When I was in sixth grade, I stumbled upon the Meg Cabot Book Club forums through her website. Back then, it was bright pink and there were lots of users with names that identified their favorite character or a phrase that resonated with them. At 11-years-old, I had found an outlet for my Meg Cabot book obsession and I made “Internet friends” with some other young girls who felt the same way.
At one point, we all started contributing to a fanfiction together, where we all wrote “round robin” style. It was quick and exciting, and that’s when my love for writing actually came to fruition.
Anyway, the point is that at the time, the idea of an electronic, transcontinental, 24/7 book club was new and exciting. For years before that, the only way you could interact with authors was at a book signing or a bookstore reading. And other people who share the same love of certain books as you? Maybe if you were in a book club that met once a month. Or there’s that friend you converted into a huge Meg Cabot fan by forcing them to read the “Mediator” series.
Nowadays, some of your favorite authors are super easy to reach! Thank you, social media.
I remember when the only way to get in contact with the author would be to send them written letters or send them questions through the mysterious abyss of their impersonal websites.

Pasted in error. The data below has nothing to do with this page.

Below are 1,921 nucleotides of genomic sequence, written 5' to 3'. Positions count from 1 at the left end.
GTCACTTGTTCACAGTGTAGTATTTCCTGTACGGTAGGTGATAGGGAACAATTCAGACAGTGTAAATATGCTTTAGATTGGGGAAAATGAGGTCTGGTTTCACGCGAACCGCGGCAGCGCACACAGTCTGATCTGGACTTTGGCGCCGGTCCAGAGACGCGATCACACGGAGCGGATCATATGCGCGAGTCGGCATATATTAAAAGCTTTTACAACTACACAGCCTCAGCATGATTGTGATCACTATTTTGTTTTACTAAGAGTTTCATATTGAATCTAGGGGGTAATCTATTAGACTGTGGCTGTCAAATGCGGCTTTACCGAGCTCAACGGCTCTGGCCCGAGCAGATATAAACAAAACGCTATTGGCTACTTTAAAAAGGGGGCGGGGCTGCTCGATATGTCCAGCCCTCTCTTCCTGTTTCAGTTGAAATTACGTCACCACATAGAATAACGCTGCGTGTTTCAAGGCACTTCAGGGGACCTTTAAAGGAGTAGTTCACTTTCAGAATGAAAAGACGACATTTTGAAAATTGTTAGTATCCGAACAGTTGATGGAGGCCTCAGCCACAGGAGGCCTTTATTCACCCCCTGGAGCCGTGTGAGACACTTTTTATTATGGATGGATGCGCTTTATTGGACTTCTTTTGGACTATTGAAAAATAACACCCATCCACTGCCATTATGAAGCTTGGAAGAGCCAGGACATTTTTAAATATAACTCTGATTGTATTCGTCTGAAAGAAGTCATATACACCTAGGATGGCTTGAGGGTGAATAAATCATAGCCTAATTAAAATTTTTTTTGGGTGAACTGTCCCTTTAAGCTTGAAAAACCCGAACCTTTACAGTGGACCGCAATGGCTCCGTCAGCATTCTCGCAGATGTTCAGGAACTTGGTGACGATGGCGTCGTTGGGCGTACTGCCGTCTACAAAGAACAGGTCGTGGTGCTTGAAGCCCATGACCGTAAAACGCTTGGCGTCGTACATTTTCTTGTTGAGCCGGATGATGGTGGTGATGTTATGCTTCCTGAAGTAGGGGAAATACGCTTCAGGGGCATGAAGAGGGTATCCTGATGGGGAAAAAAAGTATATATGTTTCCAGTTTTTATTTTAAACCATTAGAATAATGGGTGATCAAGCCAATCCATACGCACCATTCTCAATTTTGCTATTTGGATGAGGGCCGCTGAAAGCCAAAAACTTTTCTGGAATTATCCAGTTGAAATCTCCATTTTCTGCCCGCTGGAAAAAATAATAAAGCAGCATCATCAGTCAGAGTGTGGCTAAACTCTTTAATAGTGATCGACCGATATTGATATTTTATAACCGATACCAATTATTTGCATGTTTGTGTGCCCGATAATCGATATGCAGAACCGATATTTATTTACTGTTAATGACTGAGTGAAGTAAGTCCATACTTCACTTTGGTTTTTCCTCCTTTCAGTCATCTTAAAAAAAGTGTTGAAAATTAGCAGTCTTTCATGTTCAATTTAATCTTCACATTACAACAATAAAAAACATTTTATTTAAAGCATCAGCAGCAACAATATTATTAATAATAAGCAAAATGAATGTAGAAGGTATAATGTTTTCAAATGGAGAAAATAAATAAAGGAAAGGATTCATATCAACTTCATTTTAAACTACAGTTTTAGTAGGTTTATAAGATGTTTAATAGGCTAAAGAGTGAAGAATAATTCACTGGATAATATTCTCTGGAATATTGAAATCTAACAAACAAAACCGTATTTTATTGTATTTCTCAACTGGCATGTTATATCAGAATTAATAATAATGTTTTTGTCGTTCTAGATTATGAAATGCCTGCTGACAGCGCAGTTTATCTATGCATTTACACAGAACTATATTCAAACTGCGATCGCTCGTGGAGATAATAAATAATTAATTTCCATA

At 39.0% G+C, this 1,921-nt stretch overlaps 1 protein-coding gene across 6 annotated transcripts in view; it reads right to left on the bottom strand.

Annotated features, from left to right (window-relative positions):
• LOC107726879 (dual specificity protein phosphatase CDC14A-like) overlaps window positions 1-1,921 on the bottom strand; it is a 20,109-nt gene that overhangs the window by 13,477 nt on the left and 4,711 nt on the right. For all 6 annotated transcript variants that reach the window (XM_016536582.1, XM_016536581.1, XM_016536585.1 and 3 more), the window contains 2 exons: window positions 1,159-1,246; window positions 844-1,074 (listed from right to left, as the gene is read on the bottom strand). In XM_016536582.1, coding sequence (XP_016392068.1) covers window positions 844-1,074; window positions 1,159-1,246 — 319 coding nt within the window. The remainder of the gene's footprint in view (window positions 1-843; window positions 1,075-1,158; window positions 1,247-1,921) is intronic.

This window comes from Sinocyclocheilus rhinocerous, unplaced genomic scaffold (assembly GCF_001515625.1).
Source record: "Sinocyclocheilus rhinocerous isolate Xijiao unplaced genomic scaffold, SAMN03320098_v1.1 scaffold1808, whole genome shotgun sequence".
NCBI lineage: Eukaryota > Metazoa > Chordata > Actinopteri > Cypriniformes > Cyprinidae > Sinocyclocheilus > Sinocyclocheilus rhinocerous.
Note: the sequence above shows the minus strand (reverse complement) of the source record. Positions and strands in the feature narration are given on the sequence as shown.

Now, I can tweet Sarah Dessen and she’ll see it instantly (and hopefully respond!). And even more
magical? You get to read their tweets too.
This new age of “social authors” is a new and, for me, monumental discovery. However, it’s not to say authors haven’t been social in the past. By social, I mean social media and the larger presence of writers on those sites.
You get a look into those authors heads, and you feel so much closer to them. For example, one of my favorite authors, John Green, recently posed a question to his Facebook followers.
Suddenly, all of his fans felt like a part of this process for which they’ve only seen the final product. Especially for book-to-movie adaptations like “The Mortal Instruments,” “Twilight,” “Life of Pi” and more.
It’s an exciting time to be a bibliophile, friends.
John Green is the perfect example of an author on social media. Not only does he post regularly on Twitter and Facebook, but he and his brother comprise the uber-popular YouTube channel, Vlogbrothers.
John and his brother Hank make videos to each other each week to keep up with each other. In that way, we, as their fans, get a look into their lives as well. We earn about their favorite things, their insights on current events, and their families.
It’s a new generation of authors making a larger footprint in society, without overshadowing the imprint of their books and other literary works. In a deeper sense, I feel that it heightens their credibility as artists to us as their readers. We are able to go through the process with them, see them in action, and watch something come to life from their imaginations.
So now that you know that your favorite author is most likely on twitter constantly (probably tweeting about their lunches and taking selfies), I say: go on a treasure hunt.
I’d love to hear about your experiences seeing or reciting slam poetry! Feel free to get in touch with me at email@example.com or on Twitter @marie_eo